Thursday 7 May 2015

New Toy: Fuji X100

 New toy alert! I bought a used Fuji X100 from Adorama's used department. I've had this one on my wishlist for quite a while now. Why did I buy it now and why did I buy the X100 and not the X100S or X100T? All because of the awesome firmware update 2.10 and because of the price ($449 USD in 8+ condition). In this post I'll show you unedited, SOOC photos taken with this camera. 
First of all, this camera is gorgeous on the outside. I would have preferred an all-black one but the X100 does not come in black, except for the special edition. That would have cost me about $300 more.  
Sporting a lovely fixed 23mm f2.0 lens (non-interchangeable--there are wide angle and telephoto adapters though), a hybrid viewfinder and a small body, I really, really like this camera. I took it with me to Allan Gardens in Toronto to test it out. Remember, photos are straight out of camera (SOOC)! Here are the settings I used:

Shooting mode: Manual (I shoot at larger apertures usually, f2.0-5.6)
Image size: L 3:2 (JPEG)
Image Quality: F
Dynamic Range: 100
Film Simulation: STD
ND filter: OFF
Color: M-HIGH
Sharpness: STD
Highlight Tone: M-SOFT
Shadow Tone: STD
Noise Reduction: STD
AF mode: Area (set on middle AF point)
MF Assist: PEAK
Silent Mode: OFF (but I turned OFF the operation volume and shutter volume)
OVF Power Save: OFF
Quick Start Mode: ON

I'm not going to get too technical in this post. I'll focus more on the overall shooting experience and image quality. There are plenty of reviews online that talk about the specs in detail. Google is your best friend.  
Inez in her favourite stationery store, Hanji, in Koreatown.  
Very matchy-matchy with this wall. That is a red bean and dduk ice cream bar I'm eating--it was awesome.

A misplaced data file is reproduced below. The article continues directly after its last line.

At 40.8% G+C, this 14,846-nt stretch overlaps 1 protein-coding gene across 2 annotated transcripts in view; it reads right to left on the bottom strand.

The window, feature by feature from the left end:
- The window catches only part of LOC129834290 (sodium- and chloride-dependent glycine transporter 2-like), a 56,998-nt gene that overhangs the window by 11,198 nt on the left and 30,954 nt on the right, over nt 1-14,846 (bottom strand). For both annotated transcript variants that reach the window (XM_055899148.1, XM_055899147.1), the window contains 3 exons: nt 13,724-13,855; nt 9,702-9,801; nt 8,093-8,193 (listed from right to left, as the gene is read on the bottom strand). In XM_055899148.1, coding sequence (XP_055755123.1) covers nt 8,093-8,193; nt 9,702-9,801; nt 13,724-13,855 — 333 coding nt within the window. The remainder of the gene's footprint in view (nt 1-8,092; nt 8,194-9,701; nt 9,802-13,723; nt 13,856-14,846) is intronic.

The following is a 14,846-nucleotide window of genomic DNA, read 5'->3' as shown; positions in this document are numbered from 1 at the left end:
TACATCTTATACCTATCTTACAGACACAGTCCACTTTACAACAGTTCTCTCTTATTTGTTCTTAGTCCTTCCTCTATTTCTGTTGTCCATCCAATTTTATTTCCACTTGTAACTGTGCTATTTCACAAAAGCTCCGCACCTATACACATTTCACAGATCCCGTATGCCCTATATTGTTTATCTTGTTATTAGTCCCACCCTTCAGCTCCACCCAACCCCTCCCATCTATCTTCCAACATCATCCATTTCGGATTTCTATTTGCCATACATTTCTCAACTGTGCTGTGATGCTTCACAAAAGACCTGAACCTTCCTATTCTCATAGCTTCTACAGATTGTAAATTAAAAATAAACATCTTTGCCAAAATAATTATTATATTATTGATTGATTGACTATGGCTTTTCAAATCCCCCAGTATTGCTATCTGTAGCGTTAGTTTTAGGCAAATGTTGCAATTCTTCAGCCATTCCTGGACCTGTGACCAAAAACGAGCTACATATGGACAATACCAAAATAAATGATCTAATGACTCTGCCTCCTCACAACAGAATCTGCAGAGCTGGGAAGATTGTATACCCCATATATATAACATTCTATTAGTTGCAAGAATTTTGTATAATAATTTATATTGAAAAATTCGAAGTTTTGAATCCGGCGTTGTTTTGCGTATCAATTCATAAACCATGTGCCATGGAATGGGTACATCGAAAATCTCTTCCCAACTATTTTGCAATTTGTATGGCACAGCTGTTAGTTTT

I gotta say, the colours coming out of this camera is pretty punchy.  
Focusing in the OVF is pretty good as long as you're not too close to your subject. Keep in mind that, unlike a DSLR, OVF's on mirrorless cameras don't communicate with the lens directly. It will lock focus by showing you a green box in the area of focus. Sometimes you check out the photo after you take it and you will notice that it is slightly different. This is very noticeable when you take macro shots. At times you'll find that it will not focus to the area you want. I would recommend using the EVF or the LCD for all your macro shots. 
If you set your View Mode to "Eye Sensor" it will detect when you have your eye over the viewfinder and switch back to LCD automatically when you're not. This makes it pretty easy to fire from your waist level.  
The lens is really sharp, I gotta say.  
I am also digging those minty kicks. Photocred to Inez.
I found myself shooting with the OVF most of the time. It feels much more natural and quick.
It is also completely silent--your subject won't even know that you took a picture until you tell them. The camera uses a leaf shutter that is extremely quiet. 
Now, the minimum focus distance of this camera isn't too's about 2.6 ft (80 cm) before you have to enter macro mode. Firmware update 2.1 improves this distance by about 30% apparently. Anything closer you'd have to turn on macro mode.  
My favourite tip with macro mode is to switch to MF mode. Once you're in this mode, press the AFL/AEL button and it immediately snaps on to the closes object. This little tip plus the new focus-peaking feature really makes focusing in macro really easy and quick.  Just make sure that you have it turned on in the menu (MF Assist: PEAK). 
Battery life isn't that great since it uses a 1800 mAh battery. I bought a spare battery and it should last you a day.  
I have never seen a flower this colour. 
Bokeh is understandable for a 23mm lens, but still pretty smooth.  
Handheld macro...a little bit blurry because of motion.  
Overall, I enjoyed using this camera. It felt like a natural extension of your arm because it's so light and quiet. Yes, it has its quirks but no camera is perfect. When people see you with this camera, they are not intimidated--definitely a big change from someone that shoots regularly with a DSLR. Should you buy the X100? If your budget is limited and you're looking for a fantastic travel camera with a fixed lens this is definitely the one for you. Remember that the brand new price for this camera was $1200! If you have more money to spend, I would recommend the X100S. 

A lot of reviews out there say that there is a big learning curve to using this camera. I don't know if that's true since I got used to it pretty quickly once I was happy with the settings. I'm still learning how to use this camera more effectively but I'm sure it will be a lovely journey! 



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